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From Wikipedia, the free encyclopedia

This word has distinct meanings in other fields: see denotation (semiotics). For the opposite of Denotation see Connotation.

  • In media-studies terminology, denotation is an example of the first level of analysis: what the audience can visually see on a page. Denotation often refers to something literal, and avoids being a metaphor. Here it is usually coupled with connotation which is the second level of analysis, being what the denotation represents.

In logic and formal semantics, denotation always attracts the extension meaning of the intension / extension pair, but the other element genuinely varies. See intension for some more discussion.

Denotation is often associated with symbolism, as the denotation of a particular media text often represents something further; a hidden meaning (or an Engima Code) is often encoded into a media text (such as the images below).

In order to understand the difference between denotation and connotation in the media studies and semiotics uses it may be helpful to consider the following examples:

Examples

Example one.

The denotation of this example is a red rose with a green stem. The connotation is that it is a symbol of passion and love - this is what the rose represents.

Example two.

The denotation is a brown cross. The connotation is a symbol of religion, according to the media connotation. However, to be more specific this is a symbol of Christianity.

Example seven .

The denotation is a representation of a cartoon heart. The connotation is a symbol of love and affection, not in the way of a rose, but a symbol of true love.

External links

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1911 encyclopedia

Up to date as of January 14, 2010

From LoveToKnow 1911

DENOTATION (from Lat. denotare, to mark out, specify), in logic, a technical term used strictly as the correlative of Connotation, to describe one of the two functions of a concrete term. The concrete term "connotes" attributes and "denotes" all the individuals which, as possessing these attributes, constitute the genus or species described by the term. Thus "cricketer" denotes the individuals who play cricket, and connotes the qualities or characteristics by which these individuals are marked. In this sense, in which it was first used by J. S. Mill, Denotation is equivalent to Extension, and Connotation to Intension. It is clear that when the given term is qualified by a limiting adjective the Denotation or Extension diminishes, while the Connotation or Intension increases; e.g. a generic term like "flower" has a larger Extension, and a smaller Intension than "rose": "rose" than "moss-rose." In more general language Denotation is used loosely for that which is meant or indicated by a word, phrase, sentence or even an action. Thus a proper name or even an abstract term is said to have Denotaticn. (See CONNOTATION.)


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Simple English

For the opposite of Denotation see Connotation.
Simple English Wiktionary has the word meaning for:

Examples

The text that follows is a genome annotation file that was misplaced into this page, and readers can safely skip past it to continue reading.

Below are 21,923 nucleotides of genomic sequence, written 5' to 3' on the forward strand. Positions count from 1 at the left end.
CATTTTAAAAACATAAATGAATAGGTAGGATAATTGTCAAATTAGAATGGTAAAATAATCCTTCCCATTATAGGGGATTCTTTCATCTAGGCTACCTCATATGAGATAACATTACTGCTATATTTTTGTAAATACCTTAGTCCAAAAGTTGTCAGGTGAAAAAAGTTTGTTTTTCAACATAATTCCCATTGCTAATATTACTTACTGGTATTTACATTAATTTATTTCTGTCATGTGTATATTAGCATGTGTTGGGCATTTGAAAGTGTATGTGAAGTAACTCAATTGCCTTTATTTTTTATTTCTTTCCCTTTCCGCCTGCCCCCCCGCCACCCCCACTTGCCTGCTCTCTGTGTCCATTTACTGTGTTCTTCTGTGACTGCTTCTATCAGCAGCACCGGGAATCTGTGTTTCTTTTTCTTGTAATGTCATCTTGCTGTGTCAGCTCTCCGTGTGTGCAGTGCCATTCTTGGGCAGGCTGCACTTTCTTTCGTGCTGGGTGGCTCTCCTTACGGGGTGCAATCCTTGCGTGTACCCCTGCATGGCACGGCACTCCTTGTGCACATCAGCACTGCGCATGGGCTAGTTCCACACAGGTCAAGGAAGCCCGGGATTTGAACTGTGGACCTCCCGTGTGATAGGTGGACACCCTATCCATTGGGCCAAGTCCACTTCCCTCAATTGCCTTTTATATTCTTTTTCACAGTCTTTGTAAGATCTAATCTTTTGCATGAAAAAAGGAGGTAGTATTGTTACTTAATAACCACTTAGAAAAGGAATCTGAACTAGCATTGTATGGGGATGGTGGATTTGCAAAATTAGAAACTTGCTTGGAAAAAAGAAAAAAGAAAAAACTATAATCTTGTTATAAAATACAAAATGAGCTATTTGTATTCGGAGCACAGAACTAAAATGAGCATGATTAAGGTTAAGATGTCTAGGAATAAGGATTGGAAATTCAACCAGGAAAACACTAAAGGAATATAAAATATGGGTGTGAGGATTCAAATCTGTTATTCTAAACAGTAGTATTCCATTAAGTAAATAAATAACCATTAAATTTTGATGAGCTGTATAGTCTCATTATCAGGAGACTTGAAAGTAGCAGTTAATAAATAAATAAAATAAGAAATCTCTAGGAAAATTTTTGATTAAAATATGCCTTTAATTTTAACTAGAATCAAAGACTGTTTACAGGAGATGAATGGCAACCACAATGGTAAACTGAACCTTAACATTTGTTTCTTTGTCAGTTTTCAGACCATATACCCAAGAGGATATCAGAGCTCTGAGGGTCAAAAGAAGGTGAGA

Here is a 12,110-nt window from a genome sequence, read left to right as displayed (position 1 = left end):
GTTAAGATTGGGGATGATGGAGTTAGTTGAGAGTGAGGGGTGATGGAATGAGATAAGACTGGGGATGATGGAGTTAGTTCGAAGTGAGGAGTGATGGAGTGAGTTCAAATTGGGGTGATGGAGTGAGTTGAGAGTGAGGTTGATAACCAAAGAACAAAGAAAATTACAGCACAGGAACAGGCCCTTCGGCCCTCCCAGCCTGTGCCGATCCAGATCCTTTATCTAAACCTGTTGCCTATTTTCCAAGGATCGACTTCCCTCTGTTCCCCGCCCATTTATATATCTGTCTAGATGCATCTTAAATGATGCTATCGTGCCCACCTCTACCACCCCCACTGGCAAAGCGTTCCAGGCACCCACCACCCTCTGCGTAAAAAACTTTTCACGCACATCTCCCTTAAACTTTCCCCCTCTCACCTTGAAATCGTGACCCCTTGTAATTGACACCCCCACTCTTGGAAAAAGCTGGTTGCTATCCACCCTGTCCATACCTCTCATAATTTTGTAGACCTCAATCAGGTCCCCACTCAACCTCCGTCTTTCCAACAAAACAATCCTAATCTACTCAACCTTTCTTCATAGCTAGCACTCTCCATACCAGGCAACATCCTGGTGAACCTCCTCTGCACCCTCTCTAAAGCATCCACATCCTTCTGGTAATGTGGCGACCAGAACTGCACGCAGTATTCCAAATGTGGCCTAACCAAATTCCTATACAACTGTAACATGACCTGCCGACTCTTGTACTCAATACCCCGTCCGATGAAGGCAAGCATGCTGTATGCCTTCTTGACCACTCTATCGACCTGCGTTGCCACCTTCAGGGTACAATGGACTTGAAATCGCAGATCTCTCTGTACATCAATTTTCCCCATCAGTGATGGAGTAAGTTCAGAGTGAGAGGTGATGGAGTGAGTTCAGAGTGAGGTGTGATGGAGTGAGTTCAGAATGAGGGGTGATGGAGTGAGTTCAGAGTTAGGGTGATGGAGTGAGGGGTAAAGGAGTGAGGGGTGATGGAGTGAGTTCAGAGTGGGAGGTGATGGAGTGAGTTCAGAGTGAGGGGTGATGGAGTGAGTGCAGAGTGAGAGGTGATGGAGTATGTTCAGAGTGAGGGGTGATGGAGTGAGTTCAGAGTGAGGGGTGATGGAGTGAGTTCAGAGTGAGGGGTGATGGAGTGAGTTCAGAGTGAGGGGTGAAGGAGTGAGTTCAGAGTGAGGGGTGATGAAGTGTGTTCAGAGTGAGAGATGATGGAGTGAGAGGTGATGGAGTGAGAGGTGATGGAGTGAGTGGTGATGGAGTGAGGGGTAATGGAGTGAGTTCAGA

In order to understand fully the difference between denotation and connotation in the media studies and semiotics uses it is necessary to become familiar with some examples:

The denotation of this example is a red rose with a green stem. The connotation is that it is a symbol of passion and love - this is what the rose represents.

The denotation is a brown cross. The connotation is a symbol of religion, according to the media connotation. However, to be more specific this is a symbol of Christianity.

The denotation is a representation of a cartoon heart. The connotation is a symbol of love and affection, not in the way of a rose, but a symbol of true love.

:

Different aspects of meaning

Several parts of meaning may be called denotation. That depends on the contrast being drawn.

    • Connotation and denotation are either
      • in basic semantics and literary theory, the figurative and literal meanings of a word, or
      • in philosophy, logic and parts of linguistics, the intension and extension of a word
    • Denotation can be synonymous with reference in the sense and reference in philosophy of language.
  • In Computer science, denotational semantics is contrasted with operational semantics.
  • In Semiotics, denotation also has its own meaning.
  • In media-studies terminology, denotation is the first level of analysis: what the audience can visually see on a page. Denotation often refers to something literal, and avoids being a metaphor. Here it is usually coupled with connotation which is the second level of analysis, being what the denotation represents

In logic and semantics, denotational always attracts the extension meaning "in the pair", but the other element genuinely varies. See intension for some more discussion.

A denotation is the strict, literal, dictionary definition of a word, devoid of any emotion, attitude, or colour.

Denotation often links with symbolism, as the denotation of a particular media text often represents something further; a hidden meaning (or an Engima Code) is often encoded into a media text (such as the images below).

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